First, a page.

"love and suspense, hardship and endurance, all woven into the tragedy of the city's flood"
Louisville, Ky., January, 1937
A new year begins with the hope that the city is leaving behind the desperate days of the Depression -- until a record flood forces two-thirds of its citizens from their homes.
Miranda Kinley doesn't want to evacuate. She doesn't want to leave her home, her haven from the world. But when she is surrounded by floodwater, her husband missing, and her best friend's young daughter in her care, she may not have a choice.
Blended with humor and mystery, this dramatic tale follows a young couple -- torn between his desire for a family and her doubt that she’d make a good mother -- as their lives, and the lives of their neighbors, are forever changed by a devastating flood.
Imagine graduating from high school in 1930. The economy has crashed. Crashed. Not just a dip in the stock market that slows things down. You'll be lucky to find a job and even luckier to hold onto it over the next six years. You'll probably be supported by the one person in your family who has managed to not get laid off. Then, in 1937, if you live in Louisville, KY, or any other town along the Ohio River, you are forced from your home by the Great Flood, forced to stay with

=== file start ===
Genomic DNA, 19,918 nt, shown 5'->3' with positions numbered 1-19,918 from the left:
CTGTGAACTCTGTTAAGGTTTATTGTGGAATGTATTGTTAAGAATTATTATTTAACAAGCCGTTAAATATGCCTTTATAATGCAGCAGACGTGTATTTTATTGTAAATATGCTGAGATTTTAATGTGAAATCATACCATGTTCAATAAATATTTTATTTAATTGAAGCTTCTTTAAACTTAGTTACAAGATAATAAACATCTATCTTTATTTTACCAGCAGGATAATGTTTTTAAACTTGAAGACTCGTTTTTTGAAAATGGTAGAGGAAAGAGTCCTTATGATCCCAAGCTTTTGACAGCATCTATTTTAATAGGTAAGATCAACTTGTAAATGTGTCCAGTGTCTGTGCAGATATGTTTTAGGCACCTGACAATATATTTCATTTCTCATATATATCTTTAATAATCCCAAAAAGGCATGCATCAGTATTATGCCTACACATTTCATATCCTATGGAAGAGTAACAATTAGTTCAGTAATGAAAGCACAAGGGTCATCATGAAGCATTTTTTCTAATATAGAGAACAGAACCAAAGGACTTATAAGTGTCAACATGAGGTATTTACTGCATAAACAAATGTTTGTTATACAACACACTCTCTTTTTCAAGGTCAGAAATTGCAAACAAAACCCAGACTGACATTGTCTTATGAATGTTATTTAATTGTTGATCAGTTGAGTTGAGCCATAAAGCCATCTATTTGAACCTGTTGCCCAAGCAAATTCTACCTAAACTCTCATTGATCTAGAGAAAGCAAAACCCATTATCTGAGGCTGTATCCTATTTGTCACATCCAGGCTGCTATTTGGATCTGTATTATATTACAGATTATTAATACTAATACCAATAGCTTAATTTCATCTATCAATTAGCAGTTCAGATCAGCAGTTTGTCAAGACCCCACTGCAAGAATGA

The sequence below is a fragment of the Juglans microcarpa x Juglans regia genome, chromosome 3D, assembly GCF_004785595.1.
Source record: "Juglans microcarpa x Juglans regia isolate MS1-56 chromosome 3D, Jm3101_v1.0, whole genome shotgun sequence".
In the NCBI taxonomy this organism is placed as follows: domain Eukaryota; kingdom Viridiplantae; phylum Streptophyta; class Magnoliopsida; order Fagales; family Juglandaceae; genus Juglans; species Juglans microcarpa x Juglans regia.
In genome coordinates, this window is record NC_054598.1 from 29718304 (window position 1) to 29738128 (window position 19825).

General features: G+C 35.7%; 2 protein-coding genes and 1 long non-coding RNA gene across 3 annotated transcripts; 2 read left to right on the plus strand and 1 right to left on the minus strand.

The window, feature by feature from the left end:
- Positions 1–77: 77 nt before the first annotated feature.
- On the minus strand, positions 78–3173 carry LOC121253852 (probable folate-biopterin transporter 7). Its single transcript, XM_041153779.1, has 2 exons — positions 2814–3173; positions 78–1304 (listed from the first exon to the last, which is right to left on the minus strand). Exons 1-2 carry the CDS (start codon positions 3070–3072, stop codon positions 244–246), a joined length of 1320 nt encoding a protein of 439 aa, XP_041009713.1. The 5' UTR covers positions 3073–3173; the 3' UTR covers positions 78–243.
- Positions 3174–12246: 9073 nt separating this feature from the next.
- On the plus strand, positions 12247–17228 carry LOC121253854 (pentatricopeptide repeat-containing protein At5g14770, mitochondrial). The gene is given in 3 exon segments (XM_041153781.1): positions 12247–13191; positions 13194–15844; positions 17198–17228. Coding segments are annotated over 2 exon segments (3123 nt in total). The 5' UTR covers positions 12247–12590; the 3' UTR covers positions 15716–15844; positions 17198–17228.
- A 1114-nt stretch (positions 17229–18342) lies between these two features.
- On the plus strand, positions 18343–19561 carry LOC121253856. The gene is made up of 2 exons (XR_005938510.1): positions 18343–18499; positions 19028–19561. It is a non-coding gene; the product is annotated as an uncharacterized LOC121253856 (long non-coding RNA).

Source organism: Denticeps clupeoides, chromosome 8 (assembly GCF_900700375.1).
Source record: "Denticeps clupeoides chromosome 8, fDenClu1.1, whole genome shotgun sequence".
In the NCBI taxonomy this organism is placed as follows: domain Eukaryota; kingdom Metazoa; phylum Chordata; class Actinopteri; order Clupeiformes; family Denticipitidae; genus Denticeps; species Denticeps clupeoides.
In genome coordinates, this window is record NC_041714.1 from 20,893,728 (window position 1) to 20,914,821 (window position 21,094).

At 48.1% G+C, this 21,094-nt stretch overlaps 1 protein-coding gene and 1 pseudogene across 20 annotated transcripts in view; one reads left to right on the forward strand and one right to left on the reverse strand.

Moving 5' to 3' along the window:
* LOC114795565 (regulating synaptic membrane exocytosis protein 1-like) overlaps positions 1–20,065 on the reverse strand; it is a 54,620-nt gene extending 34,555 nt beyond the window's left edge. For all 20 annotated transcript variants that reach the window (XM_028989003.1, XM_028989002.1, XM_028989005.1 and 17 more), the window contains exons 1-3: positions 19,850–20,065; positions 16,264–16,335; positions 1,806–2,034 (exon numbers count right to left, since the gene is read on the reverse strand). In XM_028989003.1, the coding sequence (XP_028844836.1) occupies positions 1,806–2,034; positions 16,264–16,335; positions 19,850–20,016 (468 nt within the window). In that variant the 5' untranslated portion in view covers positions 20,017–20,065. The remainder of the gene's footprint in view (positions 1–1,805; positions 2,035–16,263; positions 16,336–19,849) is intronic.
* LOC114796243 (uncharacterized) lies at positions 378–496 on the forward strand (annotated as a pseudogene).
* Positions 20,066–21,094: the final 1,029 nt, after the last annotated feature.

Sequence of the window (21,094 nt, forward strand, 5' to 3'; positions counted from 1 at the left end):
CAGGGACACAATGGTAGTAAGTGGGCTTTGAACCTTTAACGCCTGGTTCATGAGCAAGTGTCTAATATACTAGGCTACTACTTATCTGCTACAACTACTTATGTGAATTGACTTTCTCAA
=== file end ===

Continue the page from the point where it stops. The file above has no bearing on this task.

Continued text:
Released by Bob Dylan in 1964, the song, The Times They Are A-Changin', came out three years after Louisville had already made a time change. In 1961, the city moved (without really moving, of course) from the Central time zone to Eastern. Parts of the state still remain on "slow time" and like it that way. Though you might wonder why, since the sun comes up and goes down an hour earlier. On July 15, 1936, at the height of a record drought and heatwave, light dawned over the
We may not like to think about it, but segregation was the norm in Louisville in the 1930s. And so it follows that, during the 1937 Flood, African-Americans had their own designated places to be sheltered and fed. Soon, the generation that lived through the Great Flood of 1937 will no longer be here to tell us their stories. One of the reasons I wrote A Winter's Flood was to preserve a glimpse of life in Louisville during that time. But as I was writing Miranda's story, I rea